I am a maid, My lord, that ne’er before invited eyes
I am a maid,
My lord, that ne'er before invited eyes,
But have been gaz'd on like a comet. She speaks,
My lord, that, may be, hath endur'd a grief
Might equal yours, if both were justly weigh'd.
Though wayward fortune did malign my state,
My derivation was from ancestors
Who stood equivalent with mighty kings,
But time hath rooted out my parentage,
And to the world and awkward casualties
Bound me in servitude.
I will desist,
But there is something glows upon my cheek,
And whispers in mine ear, —Go not till he speak.
My fortunes—parentage—good parentage—
To equal mine—was it not thus? What say you?
I said, my lord, if you did know my parentage,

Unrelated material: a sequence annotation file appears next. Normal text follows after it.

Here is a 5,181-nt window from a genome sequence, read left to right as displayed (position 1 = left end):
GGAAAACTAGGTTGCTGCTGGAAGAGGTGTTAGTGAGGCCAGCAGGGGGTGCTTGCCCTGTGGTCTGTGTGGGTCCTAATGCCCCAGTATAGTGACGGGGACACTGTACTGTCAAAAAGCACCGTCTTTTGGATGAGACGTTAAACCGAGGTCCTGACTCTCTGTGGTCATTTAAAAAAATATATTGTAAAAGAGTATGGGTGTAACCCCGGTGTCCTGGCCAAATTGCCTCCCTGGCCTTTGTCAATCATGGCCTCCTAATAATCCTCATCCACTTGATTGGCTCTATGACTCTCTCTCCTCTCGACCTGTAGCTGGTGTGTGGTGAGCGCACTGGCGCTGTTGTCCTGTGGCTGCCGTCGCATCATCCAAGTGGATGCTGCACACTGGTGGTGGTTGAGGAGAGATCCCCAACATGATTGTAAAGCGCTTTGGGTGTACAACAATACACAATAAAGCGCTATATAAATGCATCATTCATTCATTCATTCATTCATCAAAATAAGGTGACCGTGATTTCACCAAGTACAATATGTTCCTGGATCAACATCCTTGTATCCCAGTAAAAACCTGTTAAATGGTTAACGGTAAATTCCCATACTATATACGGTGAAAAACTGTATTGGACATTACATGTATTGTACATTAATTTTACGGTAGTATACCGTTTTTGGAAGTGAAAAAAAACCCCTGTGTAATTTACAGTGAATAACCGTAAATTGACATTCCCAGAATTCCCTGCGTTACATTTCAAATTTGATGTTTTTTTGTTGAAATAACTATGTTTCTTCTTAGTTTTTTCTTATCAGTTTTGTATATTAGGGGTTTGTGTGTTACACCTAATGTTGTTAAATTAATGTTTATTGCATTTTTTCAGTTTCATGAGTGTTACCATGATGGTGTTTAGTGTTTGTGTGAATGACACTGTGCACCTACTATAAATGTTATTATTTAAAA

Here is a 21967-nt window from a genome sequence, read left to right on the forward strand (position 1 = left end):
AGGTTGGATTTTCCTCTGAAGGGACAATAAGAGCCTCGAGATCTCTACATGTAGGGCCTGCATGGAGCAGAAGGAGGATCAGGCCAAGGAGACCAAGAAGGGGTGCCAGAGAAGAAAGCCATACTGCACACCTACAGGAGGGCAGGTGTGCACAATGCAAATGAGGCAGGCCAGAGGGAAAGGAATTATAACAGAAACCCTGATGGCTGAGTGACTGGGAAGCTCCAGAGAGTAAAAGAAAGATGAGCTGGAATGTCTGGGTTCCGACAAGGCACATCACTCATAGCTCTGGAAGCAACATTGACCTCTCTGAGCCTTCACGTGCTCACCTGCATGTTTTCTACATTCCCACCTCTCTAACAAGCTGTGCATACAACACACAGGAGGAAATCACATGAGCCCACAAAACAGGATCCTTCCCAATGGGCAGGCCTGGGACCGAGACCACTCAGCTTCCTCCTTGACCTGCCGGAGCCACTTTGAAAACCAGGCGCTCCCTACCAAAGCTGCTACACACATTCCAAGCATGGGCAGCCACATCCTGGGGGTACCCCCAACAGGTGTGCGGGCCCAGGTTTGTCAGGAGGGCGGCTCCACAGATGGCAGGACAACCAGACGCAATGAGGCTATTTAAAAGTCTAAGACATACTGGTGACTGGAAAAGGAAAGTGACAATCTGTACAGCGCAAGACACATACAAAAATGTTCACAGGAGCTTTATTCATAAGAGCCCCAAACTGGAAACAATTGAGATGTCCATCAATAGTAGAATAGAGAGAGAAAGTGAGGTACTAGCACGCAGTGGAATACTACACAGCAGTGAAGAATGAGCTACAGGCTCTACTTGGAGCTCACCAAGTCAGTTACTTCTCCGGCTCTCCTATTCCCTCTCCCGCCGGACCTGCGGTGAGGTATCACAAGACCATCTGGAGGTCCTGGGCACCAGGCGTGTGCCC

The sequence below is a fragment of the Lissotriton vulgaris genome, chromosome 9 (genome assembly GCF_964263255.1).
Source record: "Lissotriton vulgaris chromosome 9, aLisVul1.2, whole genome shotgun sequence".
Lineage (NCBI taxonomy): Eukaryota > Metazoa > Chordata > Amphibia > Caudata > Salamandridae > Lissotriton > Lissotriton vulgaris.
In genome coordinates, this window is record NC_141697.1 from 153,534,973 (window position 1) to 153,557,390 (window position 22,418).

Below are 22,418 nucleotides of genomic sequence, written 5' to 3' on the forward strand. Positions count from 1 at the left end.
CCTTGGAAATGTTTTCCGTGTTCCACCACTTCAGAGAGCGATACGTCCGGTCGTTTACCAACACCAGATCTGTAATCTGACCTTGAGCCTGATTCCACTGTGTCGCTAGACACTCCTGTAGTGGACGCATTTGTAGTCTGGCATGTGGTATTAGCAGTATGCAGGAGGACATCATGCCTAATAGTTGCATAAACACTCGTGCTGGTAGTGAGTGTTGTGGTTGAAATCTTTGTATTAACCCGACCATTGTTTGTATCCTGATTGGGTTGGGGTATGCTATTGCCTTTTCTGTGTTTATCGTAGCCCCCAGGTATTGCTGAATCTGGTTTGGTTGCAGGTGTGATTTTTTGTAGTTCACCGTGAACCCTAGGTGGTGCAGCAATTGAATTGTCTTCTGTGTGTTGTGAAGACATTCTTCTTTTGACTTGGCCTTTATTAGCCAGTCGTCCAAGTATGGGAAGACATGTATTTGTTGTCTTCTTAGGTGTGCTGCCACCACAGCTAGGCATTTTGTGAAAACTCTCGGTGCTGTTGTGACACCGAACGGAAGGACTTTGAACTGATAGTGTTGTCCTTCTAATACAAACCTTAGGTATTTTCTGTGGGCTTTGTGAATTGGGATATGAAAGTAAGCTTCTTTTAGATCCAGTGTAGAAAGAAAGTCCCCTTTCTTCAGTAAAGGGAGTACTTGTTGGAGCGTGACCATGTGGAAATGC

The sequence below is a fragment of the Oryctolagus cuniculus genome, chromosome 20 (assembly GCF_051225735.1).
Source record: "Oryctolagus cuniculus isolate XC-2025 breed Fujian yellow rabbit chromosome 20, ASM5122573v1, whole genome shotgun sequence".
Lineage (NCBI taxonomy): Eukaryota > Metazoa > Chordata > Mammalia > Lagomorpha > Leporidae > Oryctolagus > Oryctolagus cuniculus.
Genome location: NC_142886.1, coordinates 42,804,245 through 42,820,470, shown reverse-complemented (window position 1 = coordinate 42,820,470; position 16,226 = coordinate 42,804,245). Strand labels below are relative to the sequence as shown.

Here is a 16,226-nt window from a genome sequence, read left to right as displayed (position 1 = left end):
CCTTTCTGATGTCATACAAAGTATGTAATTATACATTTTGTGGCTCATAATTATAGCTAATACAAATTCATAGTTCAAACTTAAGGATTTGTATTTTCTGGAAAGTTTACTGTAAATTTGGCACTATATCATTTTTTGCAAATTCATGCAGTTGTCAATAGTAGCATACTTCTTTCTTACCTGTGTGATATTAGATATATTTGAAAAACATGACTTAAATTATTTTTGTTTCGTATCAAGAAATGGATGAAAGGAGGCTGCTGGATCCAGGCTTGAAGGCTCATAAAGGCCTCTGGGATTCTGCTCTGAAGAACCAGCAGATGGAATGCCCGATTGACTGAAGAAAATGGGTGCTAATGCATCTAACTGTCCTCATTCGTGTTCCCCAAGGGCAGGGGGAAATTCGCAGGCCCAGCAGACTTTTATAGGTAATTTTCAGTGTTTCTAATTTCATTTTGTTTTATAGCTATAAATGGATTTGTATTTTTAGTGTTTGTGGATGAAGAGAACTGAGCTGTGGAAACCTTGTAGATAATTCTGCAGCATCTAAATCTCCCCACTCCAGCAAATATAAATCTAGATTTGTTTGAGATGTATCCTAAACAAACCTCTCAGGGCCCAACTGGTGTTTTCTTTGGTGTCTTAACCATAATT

You would not do me violence.
I do think so. Pray you turn your eyes upon me.
You're like something that—What country-woman?
Here of these shores?
No, nor of any shores,
Yet I was mortally brought forth, and am
No other than I appear.
I am great with woe, and shall deliver weeping.
My dearest wife was like this maid, and such a one
My daughter might have been. My queen's square brows,
Her stature to an inch, as wand-like straight,
As silver-voic'd, her eyes as jewel-like
And cas'd as richly, in pace another Juno;
Who starves the ears she feeds, and makes them hungry,
The more she gives them speech.